CREATE TABLE t1 ( i NUMBER, d VARCHAR2(50), g SDO_GEOMETRY ); INSERT INTO t1 (i, d, g) VALUES ( 1, 'Point', sdo_geometry (2001, null, null, sdo_elem_info_array (1,1,1), sdo_ordinate_array (10,5)) ); INSERT INTO t1 (i, d, g) VALUES ( 2, 'Line segment', sdo_geometry (2002, null, null, sdo_elem_info_array (1,2,1), sdo_ordinate_array (10,10, 20,10)) ); INSERT INTO t1 (i, d, g) VALUES ( 3, 'Arc segment', sdo_geometry (2002, null, null, sdo_elem_info_array (1,2,2), sdo_ordinate_array (10,15, 15,20, 20,15)) ); INSERT INTO t1 (i, d, g) VALUES ( 4, 'Line string', sdo_geometry (2002, null, null, sdo_elem_info_array (1,2,1), sdo_ordinate_array (10,25, 20,30, 25,25, 30,30)) ); INSERT INTO t1 (i, d, g) VALUES ( 5, 'Arc string', sdo_geometry (2002, null, null, sdo_elem_info_array (1,2,2), sdo_ordinate_array (10,35, 15,40, 20,35, 25,30, 30,35)) ); INSERT INTO t1 (i, d, g) VALUES ( 6, 'Compound line string', sdo_geometry (2002, null, null, sdo_elem_info_array (1,4,3, 1,2,1, 3,2,2, 7,2,1), sdo_ordinate_array (10,45, 20,45, 23,48, 20,51, 10,51)) ); INSERT INTO t1 (i, d, g) VALUES ( 7, 'Closed line string', sdo_geometry (2002, null, null, sdo_elem_info_array (1,2,1), sdo_ordinate_array (10,55, 15,55, 20,60, 10,60, 10,55)) ); INSERT INTO t1 (i, d, g) VALUES ( 8, 'Closed arc string', sdo_geometry (2002, null, null, sdo_elem_info_array (1,2,2), sdo_ordinate_array (15,65, 10,68, 15,70, 20,68, 15,65)) ); INSERT INTO t1 (i, d, g) VALUES ( 9, 'Closed mixed line', sdo_geometry (2002, null, null, sdo_elem_info_array (1,4,2, 1,2,1, 7,2,2), sdo_ordinate_array (10,78, 10,75, 20,75, 20,78, 15,80, 10,78)) ); INSERT INTO t1 (i, d, g) VALUES ( 10, 'Selfcrossing line', sdo_geometry (2002, null, null, sdo_elem_info_array (1,2,1), sdo_ordinate_array (10,85, 20,90, 20,85, 10,90, 10,85)) ); INSERT INTO t1 (i, d, g) VALUES ( 11, 'Polygon', sdo_geometry (2003, null, null, sdo_elem_info_array (1,1003,1), sdo_ordinate_array (10,105, 15,105, 20,110, 10,110, 10,105)) ); INSERT INTO t1 (i, d, g) VALUES ( 12, 'Arc polygon', sdo_geometry (2003, null, null, sdo_elem_info_array (1,1003,2), sdo_ordinate_array (15,115, 20,118, 15,120, 10,118, 15,115)) ); INSERT INTO t1 (i, d, g) VALUES ( 13, 'Compound polygon', sdo_geometry (2003, null, null, sdo_elem_info_array (1,1005,2, 1,2,1, 7,2,2), sdo_ordinate_array (10,128, 10,125, 20,125, 20,128, 15,130, 10,128)) ); INSERT INTO t1 (i, d, g) VALUES ( 14, 'Rectangle', sdo_geometry (2003, null, null, sdo_elem_info_array (1,1003,3), sdo_ordinate_array (10,135, 20,140)) ); INSERT INTO t1 (i, d, g) VALUES ( 15, 'Circle', sdo_geometry (2003, null, null, sdo_elem_info_array (1,1003,4), sdo_ordinate_array (15,145, 10,150, 20,150)) ); INSERT INTO t1 (i, d, g) VALUES ( 16, 'Point cluster', sdo_geometry (2005, null, null, sdo_elem_info_array (1,1,3), sdo_ordinate_array (50,5, 55,7, 60,5)) ); INSERT INTO t1 (i, d, g) VALUES ( 17, 'Multipoint', sdo_geometry (2005, null, null, sdo_elem_info_array (1,1,1, 3,1,1, 5,1,1), sdo_ordinate_array (65,5, 70,7, 75,5)) ); INSERT INTO t1 (i, d, g) VALUES ( 18, 'Multiline', sdo_geometry (2006, null, null, sdo_elem_info_array (1,2,1, 5,2,1), sdo_ordinate_array (50,15, 55,15, 60,15, 65,15)) ); INSERT INTO t1 (i, d, g) VALUES ( 19, 'Multiline  crossing', sdo_geometry (2006, null, null, sdo_elem_info_array (1,2,1, 5,2,1), sdo_ordinate_array (50,22, 60,22, 55,20, 55,25)) ); INSERT INTO t1 (i, d, g) VALUES ( 20, 'Multiarc', sdo_geometry (2006, null, null, sdo_elem_info_array (1,2,2, 7,2,2), sdo_ordinate_array (50,35, 55,40, 60,35, 65,35, 70,30, 75,35)) ); INSERT INTO t1 (i, d, g) VALUES ( 21, 'Multiline  closed', sdo_geometry (2006, null, null, sdo_elem_info_array (1,2,1, 9,2,1), sdo_ordinate_array (50,55, 50,60, 55,58, 50,55, 56,58, 60,55, 60,60, 56,58)) ); INSERT INTO t1 (i, d, g) VALUES ( 22, 'Multiarc  touching', sdo_geometry (2006, null, null, sdo_elem_info_array (1,2,2, 7,2,2), sdo_ordinate_array (50,65, 50,70, 55,68, 55,68, 60,65, 60,70)) ); INSERT INTO t1 (i, d, g) VALUES ( 23, 'Multipolygon  disjoint', sdo_geometry (2007, null, null, sdo_elem_info_array (1,1003,1, 11,1003,3), sdo_ordinate_array (50,105, 55,105, 60,110, 50,110, 50,105, 62,108, 65,112)) ); INSERT INTO t1 (i, d, g) VALUES ( 24, 'Multipolygon  touching', sdo_geometry (2007, null, null, sdo_elem_info_array (1,1003,3, 5,1003,3), sdo_ordinate_array (50,115, 55,120, 55,120, 58,122)) ); INSERT INTO t1 (i, d, g) VALUES ( 25, 'Multipolygon  tangent * INVALID 13351', sdo_geometry (2007, null, null, sdo_elem_info_array (1,1003,3, 5,1003,3), sdo_ordinate_array (50,125, 55,130, 55,128, 60,132)) ); INSERT INTO t1 (i, d, g) VALUES ( 26, 'Multipolygon  multitouch', sdo_geometry (2007, null, null, sdo_elem_info_array (1,1003,1, 17,1003,1), sdo_ordinate_array (50,95, 55,95, 53,96, 55,97, 53,98, 55,99, 50,99, 50,95, 55,100, 55,95, 60,95, 60,100, 55,100)) ); INSERT INTO t1 (i, d, g) VALUES ( 27, 'Polygon with void', sdo_geometry (2003, null, null, sdo_elem_info_array (1,1003,3, 5,2003,3), sdo_ordinate_array (50,135, 60,140, 51,136, 59,139)) ); INSERT INTO t1 (i, d, g) VALUES ( 28, 'Polygon with void  reverse', sdo_geometry (2003, null, null, sdo_elem_info_array (1,2003,3, 5,1003,3), sdo_ordinate_array (51,146, 59,149, 50,145, 60,150)) ); INSERT INTO t1 (i, d, g) VALUES ( 29, 'Crescent (straight lines) * INVALID 13349', sdo_geometry (2003, null, null, sdo_elem_info_array (1,1003,1), sdo_ordinate_array (10,175, 10,165, 20,165, 15,170, 25,170, 20,165, 30,165, 30,175, 10,175)) ); INSERT INTO t1 (i, d, g) VALUES ( 30, 'Crescent (arcs) * INVALID 13349', sdo_geometry (2003, null, null, sdo_elem_info_array (1,1003,2), sdo_ordinate_array (14,180, 10,184, 14,188, 18,184, 14,180, 16,182, 14,184, 12,182, 14,180)) ); INSERT INTO t1 (i, d, g) VALUES ( 31, 'Heterogeneous collection', sdo_geometry (2004, null, null, sdo_elem_info_array (1,1,1, 3,2,1, 7,1003,1), sdo_ordinate_array (10,5, 10,10, 20,10, 10,105, 15,105, 20,110, 10,110, 10,105)) ); INSERT INTO t1 (i, d, g) VALUES ( 32, 'Polygon+void+island touch', sdo_geometry (2007, null, null, sdo_elem_info_array (1,1003,1, 11,2003,1, 31,1003,1), sdo_ordinate_array (50,168, 50,160, 55,160, 55,168, 50,168, 51,167, 54,167, 54,161, 51,161, 51,162, 52,163, 51,164, 51,165, 51,166, 51,167, 52,166, 52,162, 53,162, 53,166, 52,166)) ); COMMIT; SELECT i, d, SDO_GEOM.VALIDATE_GEOMETRY_WITH_CONTEXT (g, 0.5) FROM t1;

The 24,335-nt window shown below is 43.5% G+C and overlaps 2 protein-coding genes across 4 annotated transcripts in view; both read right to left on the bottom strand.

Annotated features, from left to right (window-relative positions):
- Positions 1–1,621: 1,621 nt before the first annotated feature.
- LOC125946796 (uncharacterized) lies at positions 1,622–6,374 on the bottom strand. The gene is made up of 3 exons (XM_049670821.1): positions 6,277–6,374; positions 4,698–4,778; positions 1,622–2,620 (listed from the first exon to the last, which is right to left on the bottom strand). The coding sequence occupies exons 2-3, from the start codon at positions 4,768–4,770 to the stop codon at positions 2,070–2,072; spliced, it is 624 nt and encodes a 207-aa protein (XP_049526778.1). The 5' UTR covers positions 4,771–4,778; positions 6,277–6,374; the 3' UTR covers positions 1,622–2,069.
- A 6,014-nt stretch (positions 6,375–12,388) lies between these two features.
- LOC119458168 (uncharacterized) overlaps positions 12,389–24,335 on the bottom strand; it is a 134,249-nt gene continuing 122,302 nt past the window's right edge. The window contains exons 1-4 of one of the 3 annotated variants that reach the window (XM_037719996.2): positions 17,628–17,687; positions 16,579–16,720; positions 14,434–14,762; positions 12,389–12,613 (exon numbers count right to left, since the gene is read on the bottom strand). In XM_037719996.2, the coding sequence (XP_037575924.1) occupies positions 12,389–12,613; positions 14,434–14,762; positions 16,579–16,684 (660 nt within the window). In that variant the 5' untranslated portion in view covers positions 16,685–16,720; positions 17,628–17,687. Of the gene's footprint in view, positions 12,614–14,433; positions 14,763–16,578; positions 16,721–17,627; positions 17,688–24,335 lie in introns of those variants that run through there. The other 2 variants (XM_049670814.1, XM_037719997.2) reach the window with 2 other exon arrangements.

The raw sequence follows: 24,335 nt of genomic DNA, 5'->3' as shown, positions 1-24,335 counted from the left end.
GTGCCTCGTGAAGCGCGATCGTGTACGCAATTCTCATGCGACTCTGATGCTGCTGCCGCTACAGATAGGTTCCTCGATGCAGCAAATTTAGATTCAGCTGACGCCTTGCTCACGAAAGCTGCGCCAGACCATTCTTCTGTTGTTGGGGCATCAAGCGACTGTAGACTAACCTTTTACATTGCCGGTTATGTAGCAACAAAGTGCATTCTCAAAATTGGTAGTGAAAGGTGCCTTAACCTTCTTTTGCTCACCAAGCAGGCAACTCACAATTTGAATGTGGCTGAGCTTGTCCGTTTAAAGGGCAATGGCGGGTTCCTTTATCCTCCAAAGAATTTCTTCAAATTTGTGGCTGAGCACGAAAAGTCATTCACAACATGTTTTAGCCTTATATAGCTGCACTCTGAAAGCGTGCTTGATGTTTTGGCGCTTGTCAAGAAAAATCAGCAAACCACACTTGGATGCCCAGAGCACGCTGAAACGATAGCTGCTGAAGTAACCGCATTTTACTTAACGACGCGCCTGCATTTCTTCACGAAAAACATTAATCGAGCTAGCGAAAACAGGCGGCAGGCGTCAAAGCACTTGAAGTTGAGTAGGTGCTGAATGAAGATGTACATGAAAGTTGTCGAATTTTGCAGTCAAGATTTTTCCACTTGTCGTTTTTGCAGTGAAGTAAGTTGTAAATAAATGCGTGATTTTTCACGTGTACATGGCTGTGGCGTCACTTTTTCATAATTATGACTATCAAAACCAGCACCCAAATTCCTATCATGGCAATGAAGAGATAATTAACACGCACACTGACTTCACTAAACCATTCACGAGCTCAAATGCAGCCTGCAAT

The geometry metadata describing the dimensions, lower and upper bounds, and tolerance in each dimension is stored in a global table owned by MDSYS (which users should never directly update). Each Spatial user has the following views available in the schema associated with that user: